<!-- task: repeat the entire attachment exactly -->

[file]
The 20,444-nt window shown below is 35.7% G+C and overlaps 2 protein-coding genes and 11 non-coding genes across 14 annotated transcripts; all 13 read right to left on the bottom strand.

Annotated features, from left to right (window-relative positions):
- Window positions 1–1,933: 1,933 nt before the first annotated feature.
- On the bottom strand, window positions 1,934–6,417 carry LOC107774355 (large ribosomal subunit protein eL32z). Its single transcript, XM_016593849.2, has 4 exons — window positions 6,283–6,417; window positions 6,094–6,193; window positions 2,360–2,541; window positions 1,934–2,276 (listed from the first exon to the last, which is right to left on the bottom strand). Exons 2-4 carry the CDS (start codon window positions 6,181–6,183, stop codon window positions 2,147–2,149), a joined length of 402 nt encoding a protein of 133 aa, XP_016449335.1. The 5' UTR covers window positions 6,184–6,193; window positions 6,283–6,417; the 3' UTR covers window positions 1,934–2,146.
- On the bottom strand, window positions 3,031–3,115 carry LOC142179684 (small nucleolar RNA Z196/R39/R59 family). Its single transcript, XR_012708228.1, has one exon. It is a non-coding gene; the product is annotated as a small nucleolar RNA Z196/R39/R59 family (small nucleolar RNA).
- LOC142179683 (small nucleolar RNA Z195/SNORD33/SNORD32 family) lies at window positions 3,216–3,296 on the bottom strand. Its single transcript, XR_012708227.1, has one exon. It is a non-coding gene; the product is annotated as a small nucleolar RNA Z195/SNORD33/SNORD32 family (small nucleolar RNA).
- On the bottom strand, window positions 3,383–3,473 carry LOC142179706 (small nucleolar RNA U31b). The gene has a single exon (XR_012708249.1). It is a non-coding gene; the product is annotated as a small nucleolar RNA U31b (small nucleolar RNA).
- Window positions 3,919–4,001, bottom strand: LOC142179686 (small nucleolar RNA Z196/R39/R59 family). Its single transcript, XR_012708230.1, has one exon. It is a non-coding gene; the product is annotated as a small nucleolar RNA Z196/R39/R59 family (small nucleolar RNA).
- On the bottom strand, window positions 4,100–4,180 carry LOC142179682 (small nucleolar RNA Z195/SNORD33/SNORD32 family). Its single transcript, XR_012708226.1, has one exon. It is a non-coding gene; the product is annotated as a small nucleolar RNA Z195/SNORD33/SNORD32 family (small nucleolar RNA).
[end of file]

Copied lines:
The 20,444-nt window shown below is 35.7% G+C and overlaps 2 protein-coding genes and 11 non-coding genes across 14 annotated transcripts; all 13 read right to left on the bottom strand.

Annotated features, from left to right (window-relative positions):
- Window positions 1–1,933: 1,933 nt before the first annotated feature.
- On the bottom strand, window positions 1,934–6,417 carry LOC107774355 (large ribosomal subunit protein eL32z). Its single transcript, XM_016593849.2, has 4 exons — window positions 6,283–6,417; window positions 6,094–6,193; window positions 2,360–2,541; window positions 1,934–2,276 (listed from the first exon to the last, which is right to left on the bottom strand). Exons 2-4 carry the CDS (start codon window positions 6,181–6,183, stop codon window positions 2,147–2,149), a joined length of 402 nt encoding a protein of 133 aa, XP_016449335.1. The 5' UTR covers window positions 6,184–6,193; window positions 6,283–6,417; the 3' UTR covers window positions 1,934–2,146.
- On the bottom strand, window positions 3,031–3,115 carry LOC142179684 (small nucleolar RNA Z196/R39/R59 family). Its single transcript, XR_012708228.1, has one exon. It is a non-coding gene; the product is annotated as a small nucleolar RNA Z196/R39/R59 family (small nucleolar RNA).
- LOC142179683 (small nucleolar RNA Z195/SNORD33/SNORD32 family) lies at window positions 3,216–3,296 on the bottom strand. Its single transcript, XR_012708227.1, has one exon. It is a non-coding gene; the product is annotated as a small nucleolar RNA Z195/SNORD33/SNORD32 family (small nucleolar RNA).
- On the bottom strand, window positions 3,383–3,473 carry LOC142179706 (small nucleolar RNA U31b). The gene has a single exon (XR_012708249.1). It is a non-coding gene; the product is annotated as a small nucleolar RNA U31b (small nucleolar RNA).
- Window positions 3,919–4,001, bottom strand: LOC142179686 (small nucleolar RNA Z196/R39/R59 family). Its single transcript, XR_012708230.1, has one exon. It is a non-coding gene; the product is annotated as a small nucleolar RNA Z196/R39/R59 family (small nucleolar RNA).
- On the bottom strand, window positions 4,100–4,180 carry LOC142179682 (small nucleolar RNA Z195/SNORD33/SNORD32 family). Its single transcript, XR_012708226.1, has one exon. It is a non-coding gene; the product is annotated as a small nucleolar RNA Z195/SNORD33/SNORD32 family (small nucleolar RNA).